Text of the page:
In China, a richshaw is used to transport people. Once pulled by a man running, now a bicycle is used.

In the past year bicycles with trailers have been seen, some with bed rolls and tents on them. One seen lately had a covered trailer with a small child snuggly seated inside.

It would be interesting to see how many buttons with bicycles could be found. Tricycles can be found on modern buttons and there are some realistics.

Clubs of Cyclers had buttons made for their coats as well as having pinback buttons made for sporting events.

When it's all said and done, the bicycle was a good invention, there really has not been much change - 1 wheel in the front and 1 wheel in the rear - and such great and wonderful things it has caused to be done.

written in 1988 by Irma Shoop
several issues of National Button Bulletins were used as references, as were Just Buttons Magazines

I collect bicycle buttons and these are a few of my extras..available under mixed materials @ Pegs Buttons

Wednesday, November 18, 2009

Button poem A victim of a Hobby

BUTTONS large
Buttons hanging on the wall
Buttons here
Buttons there
Buttons lying everywhere
Buttons old
Buttons new
But Buttons few
On my shirt
Just Button Holes

unknown

Saturday, November 14, 2009

Statue of Liberty button


This is a scarce button..manufactured at the time of the unveiling ceremonies for the Statue of Liberty..which was 1886. The rope like border design complements the scene of New York Harbor, boats, bridge.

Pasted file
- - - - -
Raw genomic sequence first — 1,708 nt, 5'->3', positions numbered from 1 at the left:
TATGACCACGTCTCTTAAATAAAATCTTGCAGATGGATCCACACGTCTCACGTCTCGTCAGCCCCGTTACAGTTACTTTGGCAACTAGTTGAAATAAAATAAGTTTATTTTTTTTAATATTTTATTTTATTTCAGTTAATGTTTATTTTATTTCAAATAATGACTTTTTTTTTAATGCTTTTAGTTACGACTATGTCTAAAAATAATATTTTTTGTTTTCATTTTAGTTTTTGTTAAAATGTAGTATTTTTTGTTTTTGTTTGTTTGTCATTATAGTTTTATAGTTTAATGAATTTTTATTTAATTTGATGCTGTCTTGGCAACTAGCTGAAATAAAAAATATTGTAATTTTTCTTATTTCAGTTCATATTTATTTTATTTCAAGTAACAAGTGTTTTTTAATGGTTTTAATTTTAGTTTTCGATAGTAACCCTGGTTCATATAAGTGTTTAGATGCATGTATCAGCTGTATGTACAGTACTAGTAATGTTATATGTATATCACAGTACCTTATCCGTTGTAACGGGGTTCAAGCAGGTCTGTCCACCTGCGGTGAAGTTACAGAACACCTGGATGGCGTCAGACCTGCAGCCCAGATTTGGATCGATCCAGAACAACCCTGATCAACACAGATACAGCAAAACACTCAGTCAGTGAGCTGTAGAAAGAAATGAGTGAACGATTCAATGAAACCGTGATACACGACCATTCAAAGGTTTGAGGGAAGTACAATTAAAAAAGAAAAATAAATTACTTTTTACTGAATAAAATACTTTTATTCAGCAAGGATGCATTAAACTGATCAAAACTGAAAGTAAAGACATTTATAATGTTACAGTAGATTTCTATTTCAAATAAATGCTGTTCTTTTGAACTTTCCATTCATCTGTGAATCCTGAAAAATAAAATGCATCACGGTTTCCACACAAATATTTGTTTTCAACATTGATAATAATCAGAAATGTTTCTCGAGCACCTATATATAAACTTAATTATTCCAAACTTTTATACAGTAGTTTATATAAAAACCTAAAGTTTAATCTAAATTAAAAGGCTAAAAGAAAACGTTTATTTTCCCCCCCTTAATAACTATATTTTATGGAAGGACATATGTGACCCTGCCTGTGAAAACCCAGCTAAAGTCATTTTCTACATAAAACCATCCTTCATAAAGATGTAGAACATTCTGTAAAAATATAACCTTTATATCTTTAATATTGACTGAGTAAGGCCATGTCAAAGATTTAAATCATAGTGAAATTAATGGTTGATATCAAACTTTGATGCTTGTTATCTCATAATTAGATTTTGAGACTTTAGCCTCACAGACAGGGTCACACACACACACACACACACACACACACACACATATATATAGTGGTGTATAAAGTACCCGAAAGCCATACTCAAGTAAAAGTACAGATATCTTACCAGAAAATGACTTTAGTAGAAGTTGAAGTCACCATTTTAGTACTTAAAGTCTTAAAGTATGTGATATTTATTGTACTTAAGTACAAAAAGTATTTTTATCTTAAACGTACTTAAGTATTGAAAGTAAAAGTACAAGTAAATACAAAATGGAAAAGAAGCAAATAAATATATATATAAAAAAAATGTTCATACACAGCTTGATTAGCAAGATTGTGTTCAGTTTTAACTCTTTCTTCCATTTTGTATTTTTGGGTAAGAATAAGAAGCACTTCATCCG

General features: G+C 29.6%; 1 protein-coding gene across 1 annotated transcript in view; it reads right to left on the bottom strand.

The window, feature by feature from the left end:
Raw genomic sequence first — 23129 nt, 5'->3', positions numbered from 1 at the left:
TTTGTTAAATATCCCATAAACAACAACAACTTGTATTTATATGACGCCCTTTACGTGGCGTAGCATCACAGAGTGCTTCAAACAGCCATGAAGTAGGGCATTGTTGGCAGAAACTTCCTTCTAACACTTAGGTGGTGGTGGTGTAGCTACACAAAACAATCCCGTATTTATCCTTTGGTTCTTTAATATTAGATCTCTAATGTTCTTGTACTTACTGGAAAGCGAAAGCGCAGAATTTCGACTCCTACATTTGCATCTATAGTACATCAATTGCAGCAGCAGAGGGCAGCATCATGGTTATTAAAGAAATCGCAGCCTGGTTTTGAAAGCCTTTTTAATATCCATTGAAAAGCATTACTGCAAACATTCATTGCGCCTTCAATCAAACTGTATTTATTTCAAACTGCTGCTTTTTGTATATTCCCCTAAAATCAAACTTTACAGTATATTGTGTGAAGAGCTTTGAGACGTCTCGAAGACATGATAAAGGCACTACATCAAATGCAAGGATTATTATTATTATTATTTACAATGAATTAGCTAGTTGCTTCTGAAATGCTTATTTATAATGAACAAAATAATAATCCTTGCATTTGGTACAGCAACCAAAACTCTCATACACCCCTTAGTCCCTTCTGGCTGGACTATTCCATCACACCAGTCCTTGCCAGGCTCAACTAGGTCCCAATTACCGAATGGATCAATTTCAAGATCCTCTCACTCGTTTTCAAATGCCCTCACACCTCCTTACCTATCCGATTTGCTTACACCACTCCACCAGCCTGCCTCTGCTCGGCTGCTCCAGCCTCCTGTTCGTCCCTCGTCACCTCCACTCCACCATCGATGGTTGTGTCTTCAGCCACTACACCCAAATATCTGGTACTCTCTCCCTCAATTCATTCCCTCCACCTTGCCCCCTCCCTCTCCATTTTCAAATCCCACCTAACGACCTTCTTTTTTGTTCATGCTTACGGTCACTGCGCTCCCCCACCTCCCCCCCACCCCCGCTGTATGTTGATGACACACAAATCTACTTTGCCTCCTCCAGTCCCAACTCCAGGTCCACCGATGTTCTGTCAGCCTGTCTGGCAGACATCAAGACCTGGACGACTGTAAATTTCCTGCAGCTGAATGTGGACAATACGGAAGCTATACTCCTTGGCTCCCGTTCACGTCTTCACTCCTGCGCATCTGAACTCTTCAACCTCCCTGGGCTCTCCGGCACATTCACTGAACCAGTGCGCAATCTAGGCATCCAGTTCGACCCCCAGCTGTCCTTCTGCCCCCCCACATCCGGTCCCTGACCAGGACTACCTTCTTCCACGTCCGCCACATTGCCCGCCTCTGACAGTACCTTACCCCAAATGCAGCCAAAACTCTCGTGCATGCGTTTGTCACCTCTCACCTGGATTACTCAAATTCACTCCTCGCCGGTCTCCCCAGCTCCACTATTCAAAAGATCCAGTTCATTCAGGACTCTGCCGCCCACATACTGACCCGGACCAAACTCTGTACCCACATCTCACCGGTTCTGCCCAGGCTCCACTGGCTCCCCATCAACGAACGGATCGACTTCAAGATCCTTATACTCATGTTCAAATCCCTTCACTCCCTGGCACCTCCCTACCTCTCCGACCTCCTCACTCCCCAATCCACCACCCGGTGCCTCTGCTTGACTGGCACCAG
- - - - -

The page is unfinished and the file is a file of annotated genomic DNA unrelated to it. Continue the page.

Thursday, November 12, 2009

Christian button


A religious subject button called Christian, from "The Pilgrim's Process" by John Bunyan
available in the METAL category
@ Pegs Buttons

Monday, November 9, 2009

Realistic buttons


What is a realistic? it is one which is made to magically become life size would duplicate the real thing. Here is a hankie and gloved hands. Made 1930's-50's. See under plastic category
@ Pegs Buttons

Wednesday, November 4, 2009

The Beatles music Buttons


These buttons are pictured in the "About Buttons" button book by Peggy Ann Osborne..she quotes: The author is unaware of any commercially manufactured Beatle clothing buttons that show The Beatles themselves-probably because clothing buttons were not something their management thought to license, preferring to stick with items of broader interest to their teen audience. Still, one enterprising button manufacturer found a way to "cash in" on the mania without having to pay licensing royalties; these buttons, dating from their first American tour in 1964, have a rubus design-'beetle music' (look closely.) They were available in the 2 sizes.

Tuesday, November 3, 2009

Smiley face buttons


I collect smiley face buttons and here are some of my extras..see in the plastics category @
Pegs Buttons This group SOLD but I have others in my store.

Thursday, October 29, 2009

Umbrella buttons


I collect umbrella buttons and these are some of my extras, see under plastics category @
Pegs Buttons

Tuesday, October 20, 2009

World War I Locket Button



The front and back pieces were fastened together with a hinge. When attached to the garment by its loop shank, this button appeared like any other WWI uniform button. The G.I. could place pictures of his loved ones inside. This is from my personal collection and not for sale. The other uniform locket button originated during WWII and had a compass inside. Both buttons are scarce.

Saturday, October 17, 2009

KOKOPELLI button


Kokopelli is a fertility deity, usually depicted as a humpbacked flute player (often with a huge phallus and feathers or antenna-like protrusions on his head), who has been venerated by some Native American cultures in the Southwestern United States.
This is a modern metal button @ Pegs Buttons

Thursday, October 15, 2009